Tax Relief

Op-Ed: A $ 1 Billion Taxpayers Victory: Governor Reynolds and Lawmakers Proceed to Present Iowa Tax Breaks

Governor Kim Reynolds is growing Iowa’s economy by making tax laws more competitive and ensuring hardworking taxpayers keep more of their money. During her speech on the state of the state, the governor stated that not only do we “need to continue talking about tax cuts”, but we also called for the removal of “the unnecessary triggers introduced in 2018”.

As lawmakers worked to end this term, they passed a comprehensive bipartisan tax break package that is estimated to bring Iowans $ 1 billion in tax savings. This tax relief package is a victory for the taxpayer, but the tax reform is far from over.

A major reason for introducing tax breaks was the prudent budgeting that Governor Reynolds and Republican-led lawmakers followed. As a result of fiscal conservatism to keep spending levels down and lower tax rates, Iowa’s finance house was fine as the nation was hit by the recession sparked by COVID-19.

At the start of the legislature, Iowa’s budget was in surplus and reserves were full. This not only laid the foundation for economic recovery, but also paved the way for tax breaks.

At the beginning of the session, Senate Republicans pushed for tax breaks that would remove the 2018 revenue triggers and end the outdated inheritance tax. To reduce property taxes, Senate Republicans also proposed removing the county mental health property tax and phasing out backfilling. The backfill resulted from an earlier law to reform the property tax, which helped the city and district administrations to compensate for lost business tax revenues.

The comprehensive tax break met the tax break goals advocated by the governor and Senate Republicans. Some of the most important provisions include:

Eliminates 2018 Revenue Triggers: The 2018 Tax Reform Act envisaged two tough revenue triggers for the 2023 income tax rate cut. On the one hand, government revenues were supposed to exceed USD 8.3 billion, and on the other hand, revenues had to increase by at least 4% for the fiscal year. Eliminating both triggers removes an unnecessary barrier to rate reduction.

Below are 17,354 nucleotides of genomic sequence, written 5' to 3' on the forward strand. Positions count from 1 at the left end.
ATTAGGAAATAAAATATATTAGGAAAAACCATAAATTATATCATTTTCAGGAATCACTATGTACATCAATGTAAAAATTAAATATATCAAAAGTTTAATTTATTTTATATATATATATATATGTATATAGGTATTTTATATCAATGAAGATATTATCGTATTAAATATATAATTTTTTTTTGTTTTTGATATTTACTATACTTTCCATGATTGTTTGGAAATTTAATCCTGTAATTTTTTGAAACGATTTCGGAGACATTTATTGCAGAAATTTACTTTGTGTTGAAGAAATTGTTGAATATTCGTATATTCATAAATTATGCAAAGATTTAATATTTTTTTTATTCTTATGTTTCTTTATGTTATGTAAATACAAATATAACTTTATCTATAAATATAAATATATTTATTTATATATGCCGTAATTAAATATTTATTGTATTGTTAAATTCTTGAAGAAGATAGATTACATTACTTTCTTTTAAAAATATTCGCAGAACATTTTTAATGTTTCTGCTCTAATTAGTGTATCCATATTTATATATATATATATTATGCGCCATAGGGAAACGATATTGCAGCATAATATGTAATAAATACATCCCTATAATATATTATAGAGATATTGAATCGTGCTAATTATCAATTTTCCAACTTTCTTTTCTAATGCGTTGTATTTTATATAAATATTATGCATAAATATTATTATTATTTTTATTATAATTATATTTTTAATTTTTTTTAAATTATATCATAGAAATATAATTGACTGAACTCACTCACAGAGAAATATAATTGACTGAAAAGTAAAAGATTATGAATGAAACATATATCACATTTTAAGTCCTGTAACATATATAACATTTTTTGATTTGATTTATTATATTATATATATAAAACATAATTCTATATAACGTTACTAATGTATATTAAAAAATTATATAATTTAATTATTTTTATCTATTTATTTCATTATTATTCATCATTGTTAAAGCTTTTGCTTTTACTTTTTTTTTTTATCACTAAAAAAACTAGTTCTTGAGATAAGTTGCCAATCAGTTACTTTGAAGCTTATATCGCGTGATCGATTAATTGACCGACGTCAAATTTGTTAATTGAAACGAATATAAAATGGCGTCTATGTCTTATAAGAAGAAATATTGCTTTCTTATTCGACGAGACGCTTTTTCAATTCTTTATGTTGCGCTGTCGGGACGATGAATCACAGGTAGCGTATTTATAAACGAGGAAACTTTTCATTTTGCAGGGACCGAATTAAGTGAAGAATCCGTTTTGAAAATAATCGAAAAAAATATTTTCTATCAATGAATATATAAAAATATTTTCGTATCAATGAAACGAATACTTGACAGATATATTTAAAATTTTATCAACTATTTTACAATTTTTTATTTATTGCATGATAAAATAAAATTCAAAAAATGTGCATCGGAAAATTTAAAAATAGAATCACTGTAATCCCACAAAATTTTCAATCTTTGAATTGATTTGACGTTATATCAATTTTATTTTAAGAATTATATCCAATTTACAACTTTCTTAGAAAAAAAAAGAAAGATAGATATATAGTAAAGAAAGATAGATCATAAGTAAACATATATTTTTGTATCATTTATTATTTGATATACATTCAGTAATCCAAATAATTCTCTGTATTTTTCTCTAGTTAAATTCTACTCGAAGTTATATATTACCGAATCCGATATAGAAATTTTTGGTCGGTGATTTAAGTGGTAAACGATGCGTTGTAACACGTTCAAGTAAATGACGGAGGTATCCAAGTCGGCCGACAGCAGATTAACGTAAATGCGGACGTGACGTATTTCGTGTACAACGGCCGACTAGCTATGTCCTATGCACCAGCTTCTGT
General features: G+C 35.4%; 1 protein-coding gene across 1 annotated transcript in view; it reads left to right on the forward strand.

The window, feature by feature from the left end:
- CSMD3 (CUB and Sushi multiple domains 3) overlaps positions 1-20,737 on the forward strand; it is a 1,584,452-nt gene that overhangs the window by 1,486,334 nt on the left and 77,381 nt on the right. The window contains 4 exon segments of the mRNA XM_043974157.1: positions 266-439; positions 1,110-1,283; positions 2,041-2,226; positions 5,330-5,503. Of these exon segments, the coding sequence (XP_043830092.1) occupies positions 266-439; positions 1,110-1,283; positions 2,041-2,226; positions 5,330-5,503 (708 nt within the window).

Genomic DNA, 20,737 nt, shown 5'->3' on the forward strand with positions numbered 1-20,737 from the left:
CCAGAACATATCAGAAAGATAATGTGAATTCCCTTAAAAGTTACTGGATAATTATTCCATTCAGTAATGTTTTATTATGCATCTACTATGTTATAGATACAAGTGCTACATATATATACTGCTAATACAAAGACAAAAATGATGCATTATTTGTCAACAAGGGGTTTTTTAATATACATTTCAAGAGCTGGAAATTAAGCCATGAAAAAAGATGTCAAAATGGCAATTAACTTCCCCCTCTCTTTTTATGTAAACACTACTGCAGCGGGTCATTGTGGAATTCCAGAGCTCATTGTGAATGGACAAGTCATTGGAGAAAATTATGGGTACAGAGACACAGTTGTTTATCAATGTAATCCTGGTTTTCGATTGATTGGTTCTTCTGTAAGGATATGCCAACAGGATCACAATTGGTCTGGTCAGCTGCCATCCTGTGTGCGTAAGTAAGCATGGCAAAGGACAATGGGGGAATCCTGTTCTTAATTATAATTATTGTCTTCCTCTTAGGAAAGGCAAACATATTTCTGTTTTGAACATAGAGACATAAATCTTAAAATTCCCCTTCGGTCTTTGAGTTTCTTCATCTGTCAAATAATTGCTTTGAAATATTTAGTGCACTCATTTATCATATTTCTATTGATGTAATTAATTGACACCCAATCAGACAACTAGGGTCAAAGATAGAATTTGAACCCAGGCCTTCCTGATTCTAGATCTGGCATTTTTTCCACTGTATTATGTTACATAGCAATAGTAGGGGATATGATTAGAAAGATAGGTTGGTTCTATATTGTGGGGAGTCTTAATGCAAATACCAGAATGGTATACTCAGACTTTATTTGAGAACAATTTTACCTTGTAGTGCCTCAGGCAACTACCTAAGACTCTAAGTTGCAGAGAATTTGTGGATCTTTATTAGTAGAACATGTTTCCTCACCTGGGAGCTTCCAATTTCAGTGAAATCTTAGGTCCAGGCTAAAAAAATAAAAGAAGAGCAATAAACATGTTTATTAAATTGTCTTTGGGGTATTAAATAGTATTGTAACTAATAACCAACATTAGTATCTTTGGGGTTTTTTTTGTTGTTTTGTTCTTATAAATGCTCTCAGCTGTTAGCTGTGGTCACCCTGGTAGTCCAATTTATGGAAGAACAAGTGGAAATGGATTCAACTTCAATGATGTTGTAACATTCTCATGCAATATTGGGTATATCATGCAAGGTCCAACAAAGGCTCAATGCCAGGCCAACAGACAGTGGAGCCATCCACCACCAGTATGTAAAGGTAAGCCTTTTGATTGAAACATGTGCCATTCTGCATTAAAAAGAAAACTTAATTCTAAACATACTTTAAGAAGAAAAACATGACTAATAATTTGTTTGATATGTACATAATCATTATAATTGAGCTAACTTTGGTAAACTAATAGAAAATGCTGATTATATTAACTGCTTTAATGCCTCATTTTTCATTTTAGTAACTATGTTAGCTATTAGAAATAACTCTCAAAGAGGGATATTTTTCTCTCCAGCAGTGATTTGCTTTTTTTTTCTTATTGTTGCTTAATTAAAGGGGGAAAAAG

Eliminated Death Tax: Iowa is one of six states that still have inheritance tax. It will now expire over a period of five years.

District Mental Health Tax: This property tax will expire within two years and the general fund will take over mental health funding.

Backfill expiry: Property tax backfill will expire over a period of four to seven years depending on the city and county, giving you time to prepare for the backfill to be removed.

Paycheck Protection Program (PPP): Grants from the federal COVID-19 program are exempt from state taxation.

Bonus Amortization: The Iowa Tax Code will now be pegged to the Federal Tax Code for purchases of equipment and other investments.

The measure includes numerous other provisions, including several tax credits. The expansion of Iowa tax credits is a growing problem as it makes tax laws more complex and complicates future tax reform. Policy makers need to monitor tax credits more closely and eliminate those that are ineffective.

Although Iowa revenue is growing and it would appear that both revenue triggers would have been met, eliminating the revenue triggers will add more security to taxpayers. In 2023 the maximum rate will drop to 6.5% and the individual income tax brackets will be reduced from nine to four brackets with a lower rate of 4.4%. In addition to the interest rate cut in 2023, the federal deductibility will be eliminated.

“Lowering the highest income tax rate to 6.5% means Iowa families will keep more of the money they make. Lower income tax rates make this state more attractive to small businesses and people looking for new homes, ”said Jack Whitver, Senate majority leader. Senator Whitver also argued that “the phasing out of inheritance tax will end the unfair practice of taxing the dead and abolishing the mental health charge” in order to finally give Iowans real property tax relief.

While this tax break is a victory for the taxpayer, Iowa cannot afford to be complacent. Iowa’s individual and corporate tax rates are still high and further property tax reform is needed. The American Legislative Exchange Council (ALEC) recently published the 14th annual Rich States, Poor States: The ALEC-Laffer State Economic Competitiveness Index, and Iowa’s ranking for economic prospects fell from 27 in 2020 to 33 in 2021. One reason for the Iowa decline ranked other states are working to lower their tax rates. Iowa can’t afford to be complacent as it competes with 49 other states for both jobs and people. The latest census data show that states with no income tax or states with lower income tax rates are gaining in population.

Future tax reforms must depend on following a path of fiscal conservatism by keeping spending levels low. Iowa has shown that tax rates can be lowered while respecting government priorities. Other states like North Carolina, Indiana, and Utah have also proven that limited government policies work.

Governor Reynolds and the Republican-led legislature continue to fight for Iowa taxpayers. If policymakers continue to pursue fiscal conservatism, Iowa could become a growth leader in the Midwest.

John Hendrickson is the political director of the Tax Education Foundation in Iowa, a public policy think tank

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